How Treating Hearing Loss Supports Your Brain

December 30, 2020

How Treating Hearing Loss Supports Your Brain

Hearing loss is one of the most common problems we encounter as we age, though it can also occur earlier in life from excessive noise or chemical exposure. Various studies over the course of recent decades have demonstrated just how important it is to treat hearing loss to prevent what can become a cascade of negative outcomes for our health and well-being. Unfortunately, people still wait an average of 7 years from the time they notice hearing loss to the time they do something about it.

Why Hearing Loss Increases Fatigue

One of the first complaints we hear from people who are new to hearing loss is just how exhausting it is. Holding a conversation becomes less and less pleasant as we have to strain to hear the other person. We try to put bits and pieces of information together from what we hear, aided by context and facial cues, and the stress this puts on the more developed “thinking” part of our brain, the frontal lobes, causes us to become weary.

Hearing Loss and Neuroplasticity

Over time, as we rely more and more on extra-auditory information to converse, the auditory cortex in our brain actually starts to atrophy. This feature of our brains is called “neuroplasticity,” and while sometimes it’s a very good thing, allowing us to adjust to new circumstances, in the case of hearing loss it is speculated that the changes in the brain related to hearing loss actually lead to memory problems and, eventually, earlier onset of cognitive decline and dementia.

Untreated Hearing Loss Can Lead to Dementia

The statistics about hearing loss and dementia are compelling and troubling. It seems that those with mild hearing loss are at double the risk for dementia, while moderate hearing loss increases the risk to threefold, and those with profound hearing loss are five times likelier than those with normal hearing to develop dementia.

Prior to the onset of dementia, untreated hearing loss has more immediate effects on the brain. As the auditory cortex atrophies, we actually lose the ability to comprehend speech, even when we can hear it clearly. This is why many hearing healthcare professionals offer training courses for those new to wearing hearing aids; it can take some time and experience with regained hearing ability to re-learn how to hear human speech.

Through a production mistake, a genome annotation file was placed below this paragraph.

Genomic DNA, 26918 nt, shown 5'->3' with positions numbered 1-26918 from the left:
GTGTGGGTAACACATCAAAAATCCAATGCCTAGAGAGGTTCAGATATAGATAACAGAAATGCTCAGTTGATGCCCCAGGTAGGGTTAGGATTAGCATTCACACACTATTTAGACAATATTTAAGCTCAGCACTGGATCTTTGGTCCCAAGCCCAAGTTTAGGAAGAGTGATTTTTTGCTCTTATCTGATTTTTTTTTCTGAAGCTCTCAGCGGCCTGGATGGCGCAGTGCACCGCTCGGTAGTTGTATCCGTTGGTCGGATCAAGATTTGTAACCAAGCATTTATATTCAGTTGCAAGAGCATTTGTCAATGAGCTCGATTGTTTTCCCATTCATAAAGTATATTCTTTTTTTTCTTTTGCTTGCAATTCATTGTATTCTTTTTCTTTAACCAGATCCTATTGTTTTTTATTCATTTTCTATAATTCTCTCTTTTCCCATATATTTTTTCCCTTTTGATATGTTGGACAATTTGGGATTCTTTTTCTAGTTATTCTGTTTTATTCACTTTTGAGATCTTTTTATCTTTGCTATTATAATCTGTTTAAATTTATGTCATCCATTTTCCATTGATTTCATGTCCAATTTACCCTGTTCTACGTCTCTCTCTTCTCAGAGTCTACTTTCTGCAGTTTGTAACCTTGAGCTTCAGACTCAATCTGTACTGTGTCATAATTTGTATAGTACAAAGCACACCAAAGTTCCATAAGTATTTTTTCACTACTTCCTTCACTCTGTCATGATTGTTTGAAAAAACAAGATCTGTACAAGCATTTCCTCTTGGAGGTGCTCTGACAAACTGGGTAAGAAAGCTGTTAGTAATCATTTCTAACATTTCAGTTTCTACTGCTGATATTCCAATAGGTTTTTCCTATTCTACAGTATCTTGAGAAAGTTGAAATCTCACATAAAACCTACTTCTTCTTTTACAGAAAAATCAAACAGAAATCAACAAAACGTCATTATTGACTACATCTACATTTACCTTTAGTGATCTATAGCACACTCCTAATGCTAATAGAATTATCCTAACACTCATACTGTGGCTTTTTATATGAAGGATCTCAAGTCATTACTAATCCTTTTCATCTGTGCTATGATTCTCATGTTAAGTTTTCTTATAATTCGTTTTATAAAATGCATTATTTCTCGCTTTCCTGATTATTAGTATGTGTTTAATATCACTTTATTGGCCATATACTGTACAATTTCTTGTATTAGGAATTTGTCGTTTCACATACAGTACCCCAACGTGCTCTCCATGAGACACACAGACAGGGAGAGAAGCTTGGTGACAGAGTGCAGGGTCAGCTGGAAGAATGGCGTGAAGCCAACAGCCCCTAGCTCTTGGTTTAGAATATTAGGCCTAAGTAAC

Hearing Loss and Brain Atrophy

The atrophy of our auditory cortex doesn’t mean that the brain cells are gone. Unlike hearing loss itself, which is unfortunately permanent, the associated brain atrophy can be reversed. Rather than the brain cells dying, it’s more like the space around them compacts and shrinks. When we start using this part of our brains again, it can return to functioning.

However, it’s best not to wait until we see changes in our brains to start treating hearing loss. The best time to start wearing hearing aids is when we have trouble hearing, but have not yet seen significant changes to our brains or lifestyles as a result. Treating hearing loss earlier let’s us continue on with our lives almost as though hearing loss is not an issue.

Hearing Aids Can Help

Modern hearing aids really are marvels of technology. Far from the old, beige, whistling units we may have been used to seeing on our parents’ generation’s ears, hearing aids today are both smaller—and thus less conspicuous—while also being infinitely more powerful.

DSP engines (digital signal processing) allow modern hearing aids to not only amplify sound, but to help reduce background noise, improve spatial location of sounds, and integrate with Bluetooth and other technologies to keep us connected to the devices we use on a regular basis. In some cases, hearing aids can actually improve our ability to hear better than normal!

Get a Hearing Test

The Better Hearing Institute, a non-profit organization, recommends getting a hearing test once every decade until age 50, and once every three years thereafter. Because we’re usually slow to realize that we have hearing loss, keeping track of our hearing health in this way allows professionals to advise us about the state of our hearing ability and potentially make lifestyle changes that will allow us to prevent further hearing loss, or slow its progress. If you’re due for a hearing test, make an appointment for one today and give your ears, and your brain, the attention they deserve!